University of Tennessee’s 101st Football Homecoming – Remembering Quarterback Jimmy Streater

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The weekend of November 4, 2017 will be filled with past and present University of Tennessee (UT) Volunteers returning to Knoxville, Tennessee for the 101st Football Homecoming. There will be many activities throughout the weekend, including; parades, park activities, UT Singer concert, Sorority and Fraternity Reunions and watching the Alumni Marching Band. The finale of the weekend will be the excitement in Neyland Stadium when UT takes on Southern Mississippi. There is no place like Big Orange Country for the fun of cheering loudly for your home team and singing “Rocky Top”!

Renee Sudderth being surprised by Former UT Vols Basketball Player, Steve Ray at Neyland Stadium with all the football excitement – Photo Courtesy of Renee Sudderth (Sept 30, 2017)

As the weekend approaches, I can’t help but think about some of the individual talents of the past that came together to achieve victories in more ways than one under the leadership of the Legendary, 82 year old Coach Johnny Majors (1977-1992). As life presses on to the finish line, I always wondered what happened to the group of guys in the late 70’s who made a difference in UT sports during the time that integration was changing lives in sports and life in general.

“Vols 4 Life” gathering in Memphis, TN (2016) to celebrate former teammate Brian Ingram who was a player in Super Bowl XX for the New England Patriots in 1985 – Left & around the table- Brian Ingram, Steve Davis, Jeff Moore, Larry Mays, Carlton Peoples, Chris Bolton, Gerald Hunt, Wilbert Jones and Jesse Briggs – Photo Courtesy of Brian Ingram


Even though Condredge Holloway was the first black quarterback at UT (1972-1974), I remember the quick, smart, exciting, tall, lean, nice looking quarterback player from Sylvia, North Caroline by the name of Jimmy Streater known as the “Sylva Streak” or “Bird” who became an All-Southeastern Conference (SEC) Player. During his brilliant career (1976-1979), Jimmy became UT All-Time Leader in passing (3,433 yards) and total offense (4,807 yards) until last year when Quarterback Joshua Dodd broke his record. Now, Josh will be setting his own records for the National Football League (NFL), Pittsburg Steelers.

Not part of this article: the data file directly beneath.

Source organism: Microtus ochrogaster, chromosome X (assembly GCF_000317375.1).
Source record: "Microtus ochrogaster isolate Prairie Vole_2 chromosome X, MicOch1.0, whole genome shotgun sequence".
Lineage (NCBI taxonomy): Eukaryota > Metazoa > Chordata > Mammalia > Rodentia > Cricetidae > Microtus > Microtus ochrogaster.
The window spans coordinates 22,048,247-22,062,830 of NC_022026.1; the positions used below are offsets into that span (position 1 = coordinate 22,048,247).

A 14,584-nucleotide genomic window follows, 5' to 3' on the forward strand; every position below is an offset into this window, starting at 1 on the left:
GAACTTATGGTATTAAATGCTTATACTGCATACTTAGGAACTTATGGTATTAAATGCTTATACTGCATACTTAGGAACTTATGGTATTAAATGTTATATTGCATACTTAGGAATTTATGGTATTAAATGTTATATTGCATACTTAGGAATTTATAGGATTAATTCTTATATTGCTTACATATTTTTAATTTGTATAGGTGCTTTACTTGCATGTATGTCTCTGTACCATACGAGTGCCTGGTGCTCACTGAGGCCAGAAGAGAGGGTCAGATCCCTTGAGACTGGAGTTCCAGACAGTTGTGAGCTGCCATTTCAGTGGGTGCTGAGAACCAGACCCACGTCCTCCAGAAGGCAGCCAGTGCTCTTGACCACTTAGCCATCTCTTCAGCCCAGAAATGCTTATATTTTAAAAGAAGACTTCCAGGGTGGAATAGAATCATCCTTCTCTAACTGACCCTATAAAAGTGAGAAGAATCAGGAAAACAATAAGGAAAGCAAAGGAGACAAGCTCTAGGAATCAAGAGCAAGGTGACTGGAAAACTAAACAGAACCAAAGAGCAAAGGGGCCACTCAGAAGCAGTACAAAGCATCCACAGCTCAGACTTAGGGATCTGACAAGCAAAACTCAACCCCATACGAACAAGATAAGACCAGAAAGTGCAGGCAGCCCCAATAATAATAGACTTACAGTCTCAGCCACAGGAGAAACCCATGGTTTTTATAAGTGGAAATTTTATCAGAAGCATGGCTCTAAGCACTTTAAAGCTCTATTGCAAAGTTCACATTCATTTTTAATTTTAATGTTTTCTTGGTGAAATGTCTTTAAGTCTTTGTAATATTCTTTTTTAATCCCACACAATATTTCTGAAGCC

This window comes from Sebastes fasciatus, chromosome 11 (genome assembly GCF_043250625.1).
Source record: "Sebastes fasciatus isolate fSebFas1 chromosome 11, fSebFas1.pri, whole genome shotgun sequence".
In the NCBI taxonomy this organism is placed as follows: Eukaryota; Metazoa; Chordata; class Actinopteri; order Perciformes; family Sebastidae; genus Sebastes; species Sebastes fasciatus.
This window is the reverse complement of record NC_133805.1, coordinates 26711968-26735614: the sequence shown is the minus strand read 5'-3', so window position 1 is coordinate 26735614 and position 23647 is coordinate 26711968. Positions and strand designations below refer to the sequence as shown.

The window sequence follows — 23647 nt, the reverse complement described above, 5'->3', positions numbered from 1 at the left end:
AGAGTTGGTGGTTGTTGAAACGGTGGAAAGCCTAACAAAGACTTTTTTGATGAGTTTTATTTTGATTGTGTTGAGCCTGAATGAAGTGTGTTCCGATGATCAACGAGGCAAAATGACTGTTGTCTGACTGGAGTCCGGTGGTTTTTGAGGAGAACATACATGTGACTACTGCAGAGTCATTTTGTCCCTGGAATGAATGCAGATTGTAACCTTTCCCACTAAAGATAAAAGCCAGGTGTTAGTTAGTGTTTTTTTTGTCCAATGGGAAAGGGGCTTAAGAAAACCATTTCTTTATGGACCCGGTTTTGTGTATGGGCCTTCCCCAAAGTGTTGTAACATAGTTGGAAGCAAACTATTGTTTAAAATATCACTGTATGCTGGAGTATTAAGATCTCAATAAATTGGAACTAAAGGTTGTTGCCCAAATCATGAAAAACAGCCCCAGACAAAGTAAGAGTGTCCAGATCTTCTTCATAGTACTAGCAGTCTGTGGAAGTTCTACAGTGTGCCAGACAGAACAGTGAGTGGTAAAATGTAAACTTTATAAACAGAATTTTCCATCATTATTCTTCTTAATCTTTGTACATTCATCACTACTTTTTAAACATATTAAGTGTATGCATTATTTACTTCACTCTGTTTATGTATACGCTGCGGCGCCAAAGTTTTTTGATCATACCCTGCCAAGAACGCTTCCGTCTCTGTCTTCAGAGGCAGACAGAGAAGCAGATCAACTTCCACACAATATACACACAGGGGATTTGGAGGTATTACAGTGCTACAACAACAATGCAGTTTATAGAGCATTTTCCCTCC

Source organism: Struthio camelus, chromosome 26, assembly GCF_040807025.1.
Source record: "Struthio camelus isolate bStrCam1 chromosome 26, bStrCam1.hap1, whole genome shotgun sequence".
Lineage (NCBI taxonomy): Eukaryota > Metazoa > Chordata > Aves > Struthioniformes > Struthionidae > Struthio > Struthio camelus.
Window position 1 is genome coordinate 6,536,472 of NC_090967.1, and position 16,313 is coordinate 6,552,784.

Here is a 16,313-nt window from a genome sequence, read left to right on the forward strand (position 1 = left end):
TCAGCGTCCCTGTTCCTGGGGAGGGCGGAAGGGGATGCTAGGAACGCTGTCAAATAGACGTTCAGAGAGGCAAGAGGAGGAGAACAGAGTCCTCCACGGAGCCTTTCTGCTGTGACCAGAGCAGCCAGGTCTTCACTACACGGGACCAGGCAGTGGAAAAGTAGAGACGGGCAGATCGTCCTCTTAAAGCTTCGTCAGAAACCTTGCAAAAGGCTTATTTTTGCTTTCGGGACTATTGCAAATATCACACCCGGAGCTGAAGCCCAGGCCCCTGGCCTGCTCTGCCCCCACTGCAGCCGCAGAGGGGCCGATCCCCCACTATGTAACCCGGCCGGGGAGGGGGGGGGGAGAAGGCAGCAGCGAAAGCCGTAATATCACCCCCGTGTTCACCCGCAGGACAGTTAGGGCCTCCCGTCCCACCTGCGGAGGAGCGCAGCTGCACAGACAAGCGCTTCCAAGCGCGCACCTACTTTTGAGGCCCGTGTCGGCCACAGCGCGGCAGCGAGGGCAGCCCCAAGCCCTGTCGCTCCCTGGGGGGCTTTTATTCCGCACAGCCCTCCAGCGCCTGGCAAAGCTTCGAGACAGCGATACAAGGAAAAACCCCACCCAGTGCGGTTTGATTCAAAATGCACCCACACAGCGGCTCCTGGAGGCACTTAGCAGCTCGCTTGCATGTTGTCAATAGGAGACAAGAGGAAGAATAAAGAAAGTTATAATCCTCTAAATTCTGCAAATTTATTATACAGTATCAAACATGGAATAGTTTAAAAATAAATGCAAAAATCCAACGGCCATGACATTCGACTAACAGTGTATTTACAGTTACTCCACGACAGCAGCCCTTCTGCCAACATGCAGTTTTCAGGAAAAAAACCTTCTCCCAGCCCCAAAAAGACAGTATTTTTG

Streater’s teammate, Jesse Briggs said, “Off the field, Jimmy was a nice, up-beat person, always wore a smile, very comical and loved his family”. Others said they will never forget his UT years and his professional career in the Canadian Toronto League with the Toronto Argonauts. My best friend, Jeanine Orange-Jackson and I had the privilege of taking pictures with him and he was really nice to us.

UT Legend Jimmy Streater and Fan Jeanine Orange-Jackson on his last day of being a Senior for UT against Vanderbilt before turning pro for the Canadian Toronto League – Photo Courtesy of Renee Sudderth (Dec 1, 1979)

If Jimmy Streater was still living today, I know he would have been at the UT Homecoming game and he would have been 60 years old on Dec 17, 2017. Instead, he left us at age 46 on February 20, 2004 with many aliments that included a stroke, leg amputation, arm amputation, diabetes and being paralyzed on his left side.


Another ironic twist in Jimmy’s life was his younger brother Steve Streater, who was a star football player as a Punter and Defensive Back for the 1980 Atlantic Coast Conference Champions, the North Caroline Tar Heels.


He had just signed a deal with the NFL’s Washington Redskins when a car accident left him paralyzed also. I know it had to be hard on their parents to have two sons who were star football players and both became paralyzed.

Jimmy Streater Book

Order Jimmy Streater’s Book here

The Streater’s hometown folks said Steve continued to enjoy life from his wheelchair by still attending his high school and college football games. But at age 50 on June 19, 2009, Steve was also sideline from the game of life.


For those near Jimmy’s age, we are moving into our 4th quarter of our lives. I hope no one ever forgets the Streaters and others who made a difference in this life whether it was the sports or a life contribution.  Some of Jimmy’s former teammates who help changed UT Football over 40 years ago are still living and holding onto that brotherhood, which they still share today. 

“Vols 4 Life”- Holding on to their true meaning of brotherhood by visiting teammate/patient Otis Lee Burton; Left Side – Brian Ingram and Anthony Hancock; Right Side – Marcus Starling, Dwight Wilson, Steve Davis and Chris Bolton – Photo Courtesy of Marcus Starling

I enjoy listening to the stories of how they support one another in bad times and good times. Since I was younger than these guys, I was always taking photos of them and the photos mean more today than in days gone by.

Two Legends Jimmy Streater and Roland James (1st Round Pick for the New England Patriots for 11 years including some years with former UT teammates Brian Ingram and Stanley Morgan) posing with teenager fan Renee Sudderth on their last game as College Players on Dec 1, 1979 – Courtesy of Renee Sudderth